What are the absolute contradictions for the use of combination contraceptives?
- Thrombolytic disorders
- Cardiovascular disease
- Abnormal liver function
- Known or suspected breast cancer
- Undiagnosed abnormal vag bleeding
- Known or suspected pregnancy
- Smokers over the age of 35
What are the relative contraindications for combination contraceptives?
- Cardiac Disease
- Uterine Leiomyoma
- Gallbladder Disease
- Hist of cholestatic jaundice of pregnancy
What are the side effects for progestin only oral contraceptives?
- These are slightly safer than the combo pill, but less effective
- Most common side effect (most common cause of discontinuation as well)-irregular bleeding
- Taken continuously
- Recommended for breast feeding women as it does not have an effect on lactation (depo-provera shot can be given to mother's at postnatal discharge)
Describe the use of the transdermal contraceptive patch and the vaginal contraceptive ring
- These provide the same hormonal method of contraception as oral bc, but in a different way. Therefore, they carry the same risks and side effects
- Transdermal contraceptive patch: applied weekly for three weeks to lower abdomen, buttocks, upper outer arm, or upper torso for 3 weeks, then off for 1 week (do not place on fatty tissue such as breasts or on red, irritated, or cut skin). Higher risk of pregnancy for women over 198lbs
- Vaginal Contraceptive Ring: remains in place around cervix for three weeks, 1 week off
In what situations would you use emergency contraception (morning after pill)?
- Unprotected sex
- Sexual assault
- Contraceptive failure
Within what time frame must emergency contraception be taken in order to be effective?
- within 72% after intercourse
- ECP mostly prevents pregnancy by interfering with ovulation, fertilization or implantation and will NOT cause an abortion of existing pregnancy
List the different types of emergency contraception
- Progestin only (Plan B one step and PLan B next choice)
- Ulipristal Acetate
- Cooper IUD
What are the two types of progestin only emergency contraception and how does it work?
- Plan B One-step: delays or inhibits ovulation or inhibiting fertilization (will not terminate pregnancy). This is OTC for women 15 or older. Best to initiate within 72 hours, but may be effective up to 5 days after intercourse
- Plan B and Next Choice: 1st tablet within 72 hrs and second dose 12 hrs later
How effective is Ulipristal Acetate?
- This is highly effective up to 5 days after intercourse
- Available by prescription only
How does a copper IUD work and what are the risk factors?
- The released copper makes the environment hostile to sperm and prevents a fertilized egg from implanting
- Risks include vaginitis, PID, and expulsion of the IUD
How effective is a copper IUD?
If placed within 5 days, may be 99% effective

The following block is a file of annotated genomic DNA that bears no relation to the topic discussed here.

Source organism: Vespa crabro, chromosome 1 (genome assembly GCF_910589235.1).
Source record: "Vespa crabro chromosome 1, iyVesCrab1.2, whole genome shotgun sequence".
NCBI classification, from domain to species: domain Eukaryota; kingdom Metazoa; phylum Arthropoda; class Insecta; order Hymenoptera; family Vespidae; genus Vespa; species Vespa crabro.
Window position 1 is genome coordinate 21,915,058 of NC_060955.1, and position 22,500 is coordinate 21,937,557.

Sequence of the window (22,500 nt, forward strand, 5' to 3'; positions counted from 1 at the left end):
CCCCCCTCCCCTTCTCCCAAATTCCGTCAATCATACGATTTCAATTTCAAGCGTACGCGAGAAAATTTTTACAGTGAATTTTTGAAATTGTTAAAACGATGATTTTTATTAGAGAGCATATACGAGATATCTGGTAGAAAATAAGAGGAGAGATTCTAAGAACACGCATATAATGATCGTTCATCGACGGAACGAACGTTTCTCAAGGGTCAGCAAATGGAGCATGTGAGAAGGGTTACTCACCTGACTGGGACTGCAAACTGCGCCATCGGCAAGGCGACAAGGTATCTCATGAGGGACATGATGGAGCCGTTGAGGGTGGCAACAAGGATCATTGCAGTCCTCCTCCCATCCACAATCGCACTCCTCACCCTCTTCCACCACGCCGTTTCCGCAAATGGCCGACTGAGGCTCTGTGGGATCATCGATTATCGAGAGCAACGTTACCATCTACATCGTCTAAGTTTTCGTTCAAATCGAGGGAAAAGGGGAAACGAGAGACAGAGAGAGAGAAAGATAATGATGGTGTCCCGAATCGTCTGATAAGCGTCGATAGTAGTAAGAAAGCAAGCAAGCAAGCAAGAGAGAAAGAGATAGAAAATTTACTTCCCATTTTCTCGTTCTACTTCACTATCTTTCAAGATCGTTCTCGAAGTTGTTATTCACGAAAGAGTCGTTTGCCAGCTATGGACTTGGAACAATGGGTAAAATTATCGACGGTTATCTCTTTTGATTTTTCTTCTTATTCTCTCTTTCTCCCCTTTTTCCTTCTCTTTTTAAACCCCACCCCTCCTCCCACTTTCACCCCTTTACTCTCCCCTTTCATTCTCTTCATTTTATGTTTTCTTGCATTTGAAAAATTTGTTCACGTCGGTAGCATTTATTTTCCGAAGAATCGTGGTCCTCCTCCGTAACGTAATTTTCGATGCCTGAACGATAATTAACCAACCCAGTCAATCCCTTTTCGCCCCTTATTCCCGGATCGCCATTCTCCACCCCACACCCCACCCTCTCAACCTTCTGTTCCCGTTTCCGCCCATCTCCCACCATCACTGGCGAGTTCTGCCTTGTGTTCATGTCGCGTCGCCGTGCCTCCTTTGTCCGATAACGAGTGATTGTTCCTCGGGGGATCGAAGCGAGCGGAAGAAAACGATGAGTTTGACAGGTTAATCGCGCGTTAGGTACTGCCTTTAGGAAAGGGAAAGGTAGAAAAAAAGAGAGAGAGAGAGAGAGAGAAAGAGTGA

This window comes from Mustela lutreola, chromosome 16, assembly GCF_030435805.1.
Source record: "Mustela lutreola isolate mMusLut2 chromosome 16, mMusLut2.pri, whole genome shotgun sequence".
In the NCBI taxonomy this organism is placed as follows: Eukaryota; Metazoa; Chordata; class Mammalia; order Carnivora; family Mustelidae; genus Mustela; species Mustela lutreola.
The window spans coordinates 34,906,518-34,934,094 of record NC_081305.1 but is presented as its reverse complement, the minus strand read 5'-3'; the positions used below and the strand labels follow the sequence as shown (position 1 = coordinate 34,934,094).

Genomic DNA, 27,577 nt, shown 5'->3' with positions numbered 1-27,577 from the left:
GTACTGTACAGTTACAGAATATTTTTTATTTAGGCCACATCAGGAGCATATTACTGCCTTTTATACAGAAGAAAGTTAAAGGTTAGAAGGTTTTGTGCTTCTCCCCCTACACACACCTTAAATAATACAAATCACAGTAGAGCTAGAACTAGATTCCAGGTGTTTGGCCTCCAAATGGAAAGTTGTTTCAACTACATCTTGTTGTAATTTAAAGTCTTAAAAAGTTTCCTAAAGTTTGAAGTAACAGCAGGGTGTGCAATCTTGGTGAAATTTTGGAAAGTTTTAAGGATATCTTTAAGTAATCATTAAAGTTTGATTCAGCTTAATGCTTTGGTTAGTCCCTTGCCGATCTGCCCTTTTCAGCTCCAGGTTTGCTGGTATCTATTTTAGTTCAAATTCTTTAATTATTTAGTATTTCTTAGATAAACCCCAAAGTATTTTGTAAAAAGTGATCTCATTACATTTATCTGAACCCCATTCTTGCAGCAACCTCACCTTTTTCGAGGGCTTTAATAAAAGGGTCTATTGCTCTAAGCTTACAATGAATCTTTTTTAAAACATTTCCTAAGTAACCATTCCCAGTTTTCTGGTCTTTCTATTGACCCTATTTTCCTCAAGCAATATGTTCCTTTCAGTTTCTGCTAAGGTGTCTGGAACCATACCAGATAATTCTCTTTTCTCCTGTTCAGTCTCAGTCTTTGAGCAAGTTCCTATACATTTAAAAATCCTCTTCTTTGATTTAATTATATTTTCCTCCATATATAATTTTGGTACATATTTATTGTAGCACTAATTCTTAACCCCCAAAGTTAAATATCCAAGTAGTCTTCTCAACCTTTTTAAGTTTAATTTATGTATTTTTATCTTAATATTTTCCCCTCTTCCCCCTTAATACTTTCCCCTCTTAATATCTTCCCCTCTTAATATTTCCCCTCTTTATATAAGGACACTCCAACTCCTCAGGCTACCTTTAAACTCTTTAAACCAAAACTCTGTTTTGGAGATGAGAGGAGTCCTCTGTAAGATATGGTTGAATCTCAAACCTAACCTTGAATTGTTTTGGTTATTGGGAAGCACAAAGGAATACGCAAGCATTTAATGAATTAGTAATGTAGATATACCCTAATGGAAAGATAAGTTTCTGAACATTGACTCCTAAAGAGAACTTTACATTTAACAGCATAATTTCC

How is mifeprestone different from other emergency contraceptives?
- Also known an 486 and can prevent pregnancy within the first 5 days
- If used after 5 days, it can terminate a pregnancy and is not approved for emergency conception
What are two long acting contraceptives and how do they work?
- Subdermal Eronogestrel Implant (Nexplanon): Most effective contraceptive available. One single 4 cm rod implanted subdermally and is effective for 3 yrs
- Depot Medroxyprogesterone Acetate (Depo-Provera):IM or Sub cut injection q3mo. Safe for breastfeeding and while it is recommended 6 weeks postpartum, they can give it at postpartum discharge
What are the two types of IUDs and how do they work?
- Copper T 380A: Inhibits implantation and can last for 10 yrs. Monthly bleeding may be increased
- Levonorgestrel-releasing: produces a harmless, local inflammatory response that is spermicidal and decreases monthly bleeding. Can stay for 5 yrs
What are some ways to achieve natural family planning?
- By using fertility awareness-based methods such as abstinence, withdrawal, lactation amenorrhea, basal body temperature, cervical mucus assessment, and OTC ovulation predictor kits
- These are best suited for women who have a regular menstrual cycle
What are some ways to achieve permanent contraception?
- Vascectomy: blocking or severing of the vas deferens to prevent ejaculation of sperm
- Tubal Ligation: severing of fallopian tubes from uterus
- Essure: Small spring like devices are inserted into the fallopian tubes which create scar tissue and result in infertility
What are the two ways to clinically interrupt a pregnancy?
With Medication or with surgery
What three medications are used to interrupt pregnancy and how do they work?
- Mifeprestone & Misoprostol: used up to 49 days after LMP. Mifeprestone blocks actions of progesterone, which alters the endometrium. Followed by a does of Misoprostol in 1-3 which then induces contractions
- Methotrexate & Misoprostol (Cytotec): is effective up to 49 days after conception and may be used in the second trimester. It stops cell division
- Carboprost (Hemabate) & Dinoprostone (Prostaglandin E2): are used in the second trimester only